Early on, they had to face a problem of image and configuration, however. In the late spring of 1968, managers Terry Ellis and Chris Wright (who later founded Chrysalis Records) first broached the idea that Anderson give up playing the flute, and to allow Mick Abrahams to take center stage. At the time, a lot of blues enthusiasts didn't accept wind instruments at all, especially the flute, as seminal to the sound they were looking for, and as a group struggling for success and recognition, Jethro Tull was just a little too strange in that regard. Abrahams was a hardcore blues enthusiast who idolized British blues godfather Alexis Korner, and he was pushing for a more traditional band configuration, which would've put him and his guitar out front. As it turned out, they were both right. Abrahams' blues sensibilities were impeccable, but the audience for British blues by itself couldn't elevate Jethro Tull any higher than being a top club act. Anderson's antics on-stage, jumping around in a ragged overcoat and standing on one leg while playing the flute, and his use of folk sources as well as blues and jazz, gave the band the potential to grab a bigger audience and some much-needed press attention.

They opened for Pink Floyd on June 29, 1968, at the first free rock festival in London's Hyde Park, and in August they were the hit of the Sunbury Jazz & Blues Festival in Sunbury-on-Thames. By the end of the summer, they had a recording contract with Island Records. The resulting album, This Was, was issued in November. By this time, Anderson was the dominant member of the group on-stage, and at the end of the month Abrahams exited the band. The group went through two hastily recruited and rejected replacements, future Black Sabbath guitarist Tony Iommi (who was in Tull for a week, just long enough to show up in their appearance on the Rolling Stones' Rock 'N Roll Circus extravaganza), and Davy O'List, the former guitarist with the Nice. Finally, Martin Barre (b. Nov. 17, 1946), a former architecture student, was the choice for a permanent replacement.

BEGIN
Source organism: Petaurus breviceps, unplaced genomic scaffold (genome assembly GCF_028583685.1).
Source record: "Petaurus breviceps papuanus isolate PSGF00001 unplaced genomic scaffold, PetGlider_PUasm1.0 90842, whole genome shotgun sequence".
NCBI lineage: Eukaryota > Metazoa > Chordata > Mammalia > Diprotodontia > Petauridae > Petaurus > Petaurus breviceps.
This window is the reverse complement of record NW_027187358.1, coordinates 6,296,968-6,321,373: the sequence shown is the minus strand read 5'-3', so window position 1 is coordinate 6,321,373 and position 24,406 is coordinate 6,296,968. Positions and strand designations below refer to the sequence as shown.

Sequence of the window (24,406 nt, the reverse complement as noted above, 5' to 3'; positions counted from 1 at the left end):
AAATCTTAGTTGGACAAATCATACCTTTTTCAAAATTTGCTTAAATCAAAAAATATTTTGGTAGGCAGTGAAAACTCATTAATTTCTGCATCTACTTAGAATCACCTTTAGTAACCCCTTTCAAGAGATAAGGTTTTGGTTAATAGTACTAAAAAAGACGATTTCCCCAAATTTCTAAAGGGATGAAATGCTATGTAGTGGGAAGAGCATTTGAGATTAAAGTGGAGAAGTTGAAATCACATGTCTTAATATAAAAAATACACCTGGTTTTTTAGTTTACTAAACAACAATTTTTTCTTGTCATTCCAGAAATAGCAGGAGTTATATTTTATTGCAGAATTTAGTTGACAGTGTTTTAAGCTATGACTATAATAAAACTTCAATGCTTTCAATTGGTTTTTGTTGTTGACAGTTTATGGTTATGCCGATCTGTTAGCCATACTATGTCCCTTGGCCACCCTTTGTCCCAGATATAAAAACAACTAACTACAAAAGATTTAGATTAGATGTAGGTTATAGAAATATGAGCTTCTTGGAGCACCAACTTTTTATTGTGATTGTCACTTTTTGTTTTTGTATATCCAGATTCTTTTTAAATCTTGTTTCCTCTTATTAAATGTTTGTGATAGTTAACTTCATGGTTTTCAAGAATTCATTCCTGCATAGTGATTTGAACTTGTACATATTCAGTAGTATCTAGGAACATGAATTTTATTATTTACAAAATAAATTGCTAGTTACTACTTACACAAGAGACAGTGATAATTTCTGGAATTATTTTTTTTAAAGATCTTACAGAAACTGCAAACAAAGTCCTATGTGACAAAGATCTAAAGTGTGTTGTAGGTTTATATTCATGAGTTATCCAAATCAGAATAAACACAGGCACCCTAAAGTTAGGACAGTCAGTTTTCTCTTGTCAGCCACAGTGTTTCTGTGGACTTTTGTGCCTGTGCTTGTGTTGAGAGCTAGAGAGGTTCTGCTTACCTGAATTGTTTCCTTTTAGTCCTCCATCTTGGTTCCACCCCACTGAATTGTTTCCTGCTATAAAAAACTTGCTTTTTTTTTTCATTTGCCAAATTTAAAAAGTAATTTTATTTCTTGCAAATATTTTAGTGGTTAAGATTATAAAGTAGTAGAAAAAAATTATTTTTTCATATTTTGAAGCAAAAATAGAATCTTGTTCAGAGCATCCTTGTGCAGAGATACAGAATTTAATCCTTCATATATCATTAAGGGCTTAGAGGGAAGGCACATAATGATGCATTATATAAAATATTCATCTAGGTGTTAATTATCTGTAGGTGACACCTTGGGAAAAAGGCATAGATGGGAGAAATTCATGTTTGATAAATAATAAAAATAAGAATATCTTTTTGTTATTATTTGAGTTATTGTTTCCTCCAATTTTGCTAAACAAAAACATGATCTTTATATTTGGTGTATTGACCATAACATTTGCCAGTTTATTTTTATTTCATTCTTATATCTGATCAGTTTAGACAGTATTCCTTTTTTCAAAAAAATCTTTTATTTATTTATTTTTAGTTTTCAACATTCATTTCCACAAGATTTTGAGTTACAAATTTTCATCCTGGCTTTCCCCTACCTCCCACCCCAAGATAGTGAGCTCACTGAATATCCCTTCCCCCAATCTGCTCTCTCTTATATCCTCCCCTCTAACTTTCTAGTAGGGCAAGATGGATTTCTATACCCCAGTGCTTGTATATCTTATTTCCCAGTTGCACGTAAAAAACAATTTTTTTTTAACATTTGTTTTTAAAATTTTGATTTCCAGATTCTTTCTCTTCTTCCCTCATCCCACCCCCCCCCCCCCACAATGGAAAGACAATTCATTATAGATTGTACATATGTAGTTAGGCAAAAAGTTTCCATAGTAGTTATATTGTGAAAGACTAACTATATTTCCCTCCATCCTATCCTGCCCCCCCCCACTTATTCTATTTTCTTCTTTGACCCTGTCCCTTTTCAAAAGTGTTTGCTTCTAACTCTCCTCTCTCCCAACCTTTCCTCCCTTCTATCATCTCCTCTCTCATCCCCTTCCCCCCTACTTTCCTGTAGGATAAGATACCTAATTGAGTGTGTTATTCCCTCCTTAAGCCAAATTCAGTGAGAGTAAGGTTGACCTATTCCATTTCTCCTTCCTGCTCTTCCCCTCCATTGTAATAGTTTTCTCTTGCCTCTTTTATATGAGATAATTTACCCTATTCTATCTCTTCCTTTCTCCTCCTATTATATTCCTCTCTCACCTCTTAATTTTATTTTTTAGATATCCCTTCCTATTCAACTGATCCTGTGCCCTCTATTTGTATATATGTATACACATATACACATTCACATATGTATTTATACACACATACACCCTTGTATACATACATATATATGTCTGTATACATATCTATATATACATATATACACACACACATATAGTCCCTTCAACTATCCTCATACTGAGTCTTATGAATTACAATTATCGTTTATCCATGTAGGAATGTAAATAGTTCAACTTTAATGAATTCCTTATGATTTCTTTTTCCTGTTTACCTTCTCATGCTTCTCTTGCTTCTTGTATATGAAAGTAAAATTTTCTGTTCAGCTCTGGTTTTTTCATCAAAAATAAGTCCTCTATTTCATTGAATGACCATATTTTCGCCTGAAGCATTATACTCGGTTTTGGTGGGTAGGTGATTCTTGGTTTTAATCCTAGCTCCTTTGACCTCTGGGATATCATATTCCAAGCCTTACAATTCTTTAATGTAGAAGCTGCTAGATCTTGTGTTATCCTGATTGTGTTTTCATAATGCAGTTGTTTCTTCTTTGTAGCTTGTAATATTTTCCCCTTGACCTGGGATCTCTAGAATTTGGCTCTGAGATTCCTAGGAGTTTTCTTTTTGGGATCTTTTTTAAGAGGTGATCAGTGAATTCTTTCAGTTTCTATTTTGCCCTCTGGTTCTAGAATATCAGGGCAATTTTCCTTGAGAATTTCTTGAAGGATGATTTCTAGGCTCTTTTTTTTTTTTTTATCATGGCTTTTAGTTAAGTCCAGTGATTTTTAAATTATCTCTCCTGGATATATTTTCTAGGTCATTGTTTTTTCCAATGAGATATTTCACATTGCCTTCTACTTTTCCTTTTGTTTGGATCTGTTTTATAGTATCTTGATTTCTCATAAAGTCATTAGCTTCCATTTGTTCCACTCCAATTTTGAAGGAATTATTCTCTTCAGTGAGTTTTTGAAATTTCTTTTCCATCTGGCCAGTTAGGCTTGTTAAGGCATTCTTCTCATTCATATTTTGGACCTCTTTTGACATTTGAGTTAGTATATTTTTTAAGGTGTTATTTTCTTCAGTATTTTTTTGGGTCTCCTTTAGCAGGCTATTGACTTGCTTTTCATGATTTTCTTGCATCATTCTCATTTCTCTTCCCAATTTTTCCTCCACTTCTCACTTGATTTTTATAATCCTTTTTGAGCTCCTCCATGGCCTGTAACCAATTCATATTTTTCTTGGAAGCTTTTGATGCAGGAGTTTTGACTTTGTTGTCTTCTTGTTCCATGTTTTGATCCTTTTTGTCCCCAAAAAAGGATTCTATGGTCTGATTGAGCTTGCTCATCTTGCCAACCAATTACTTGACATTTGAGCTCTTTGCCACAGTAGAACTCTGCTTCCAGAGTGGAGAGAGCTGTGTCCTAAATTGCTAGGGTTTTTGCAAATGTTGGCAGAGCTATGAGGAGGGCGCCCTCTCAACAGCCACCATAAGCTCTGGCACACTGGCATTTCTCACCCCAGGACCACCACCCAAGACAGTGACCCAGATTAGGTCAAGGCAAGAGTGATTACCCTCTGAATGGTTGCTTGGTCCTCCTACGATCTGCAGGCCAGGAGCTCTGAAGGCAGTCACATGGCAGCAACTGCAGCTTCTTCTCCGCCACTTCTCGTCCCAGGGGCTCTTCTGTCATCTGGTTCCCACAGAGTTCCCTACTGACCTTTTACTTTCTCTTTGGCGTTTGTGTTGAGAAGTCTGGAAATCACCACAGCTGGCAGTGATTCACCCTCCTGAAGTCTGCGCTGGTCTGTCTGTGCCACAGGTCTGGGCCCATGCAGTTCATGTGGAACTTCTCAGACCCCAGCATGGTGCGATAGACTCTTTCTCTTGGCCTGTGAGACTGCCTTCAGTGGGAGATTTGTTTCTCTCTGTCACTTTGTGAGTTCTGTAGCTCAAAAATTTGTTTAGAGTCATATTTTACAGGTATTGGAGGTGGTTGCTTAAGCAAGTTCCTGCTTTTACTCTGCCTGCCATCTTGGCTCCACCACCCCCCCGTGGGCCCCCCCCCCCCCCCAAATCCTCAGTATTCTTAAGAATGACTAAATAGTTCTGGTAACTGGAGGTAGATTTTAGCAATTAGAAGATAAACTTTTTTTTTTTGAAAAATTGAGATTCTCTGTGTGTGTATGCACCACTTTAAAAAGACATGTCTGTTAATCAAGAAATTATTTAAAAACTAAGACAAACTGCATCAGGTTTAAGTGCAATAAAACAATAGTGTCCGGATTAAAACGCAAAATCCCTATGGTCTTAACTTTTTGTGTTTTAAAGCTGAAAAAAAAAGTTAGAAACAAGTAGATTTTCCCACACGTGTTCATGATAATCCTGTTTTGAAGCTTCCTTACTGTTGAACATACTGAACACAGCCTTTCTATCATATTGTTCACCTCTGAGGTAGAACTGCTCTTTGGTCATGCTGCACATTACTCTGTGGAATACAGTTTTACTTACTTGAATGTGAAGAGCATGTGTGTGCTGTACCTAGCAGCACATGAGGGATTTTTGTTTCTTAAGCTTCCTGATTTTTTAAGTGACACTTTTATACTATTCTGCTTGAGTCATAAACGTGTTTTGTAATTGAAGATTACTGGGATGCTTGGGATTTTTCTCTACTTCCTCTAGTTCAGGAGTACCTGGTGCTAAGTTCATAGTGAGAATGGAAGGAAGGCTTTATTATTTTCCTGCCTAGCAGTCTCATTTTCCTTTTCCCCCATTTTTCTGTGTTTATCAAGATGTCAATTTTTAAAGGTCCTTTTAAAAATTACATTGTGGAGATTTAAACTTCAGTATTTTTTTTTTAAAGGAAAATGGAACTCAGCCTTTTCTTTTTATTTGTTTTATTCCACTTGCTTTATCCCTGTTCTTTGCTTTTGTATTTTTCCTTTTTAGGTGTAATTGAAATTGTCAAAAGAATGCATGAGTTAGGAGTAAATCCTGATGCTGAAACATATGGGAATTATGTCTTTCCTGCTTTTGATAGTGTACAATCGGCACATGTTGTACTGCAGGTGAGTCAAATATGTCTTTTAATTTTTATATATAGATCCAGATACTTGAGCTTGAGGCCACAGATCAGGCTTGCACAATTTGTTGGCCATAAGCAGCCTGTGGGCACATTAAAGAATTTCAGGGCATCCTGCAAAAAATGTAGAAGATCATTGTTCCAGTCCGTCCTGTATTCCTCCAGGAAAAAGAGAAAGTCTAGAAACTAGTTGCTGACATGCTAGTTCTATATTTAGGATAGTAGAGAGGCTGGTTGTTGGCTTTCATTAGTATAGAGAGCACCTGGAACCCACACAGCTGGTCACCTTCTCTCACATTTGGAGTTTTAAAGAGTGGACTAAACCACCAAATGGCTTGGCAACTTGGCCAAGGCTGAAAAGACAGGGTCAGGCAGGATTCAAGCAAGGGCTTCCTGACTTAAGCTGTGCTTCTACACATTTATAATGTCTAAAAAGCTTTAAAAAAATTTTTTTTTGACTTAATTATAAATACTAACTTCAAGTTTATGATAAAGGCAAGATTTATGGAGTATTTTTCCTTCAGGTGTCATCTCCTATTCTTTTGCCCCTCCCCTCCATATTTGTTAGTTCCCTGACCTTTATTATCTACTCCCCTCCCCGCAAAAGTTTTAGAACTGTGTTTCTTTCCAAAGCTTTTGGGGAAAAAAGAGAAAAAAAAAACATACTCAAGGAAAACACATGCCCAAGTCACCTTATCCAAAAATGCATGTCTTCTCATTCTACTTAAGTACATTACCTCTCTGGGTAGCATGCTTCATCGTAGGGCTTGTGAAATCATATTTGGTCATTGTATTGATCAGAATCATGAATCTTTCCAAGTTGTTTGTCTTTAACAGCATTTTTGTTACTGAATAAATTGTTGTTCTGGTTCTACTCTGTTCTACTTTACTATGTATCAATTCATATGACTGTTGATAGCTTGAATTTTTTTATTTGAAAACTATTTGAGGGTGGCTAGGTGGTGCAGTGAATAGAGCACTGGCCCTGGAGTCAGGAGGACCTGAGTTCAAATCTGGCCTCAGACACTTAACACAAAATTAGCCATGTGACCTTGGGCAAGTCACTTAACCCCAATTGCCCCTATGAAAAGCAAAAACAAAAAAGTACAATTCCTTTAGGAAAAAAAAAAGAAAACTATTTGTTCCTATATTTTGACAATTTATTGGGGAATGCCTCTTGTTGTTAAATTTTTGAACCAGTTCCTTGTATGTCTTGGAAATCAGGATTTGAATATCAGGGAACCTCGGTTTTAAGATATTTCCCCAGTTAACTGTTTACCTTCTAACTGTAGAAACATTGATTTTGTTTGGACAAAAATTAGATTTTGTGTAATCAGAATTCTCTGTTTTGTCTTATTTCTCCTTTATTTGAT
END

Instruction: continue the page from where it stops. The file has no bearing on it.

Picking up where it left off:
It wasn't until April of 1969 that This Was got a U.S. release. Ironically, the first small wave of American Jethro Tull fans were admiring a group whose sound had already changed radically; in May of 1969, Barre's first recording with the group, "Living in the Past," reached the British number three spot and the group made its debut on Top of the Pops performing the song. The group played a number of festivals that summer, including the Newport Jazz Festival. Their next album, Stand Up, with all of its material (except "Bouree," which was composed by Johann Sebastian Bach) written by Ian Anderson, reached the number one spot in England the next month. Stand Up also contained the first orchestrated track by Tull, "Reasons for Waiting," which featured strings arranged by David Palmer, a Royal Academy of Music graduate and theatrical conductor who had arranged horns on one track from This Was. Palmer would play an increasingly large role in subsequent albums, and finally join the group officially in 1977.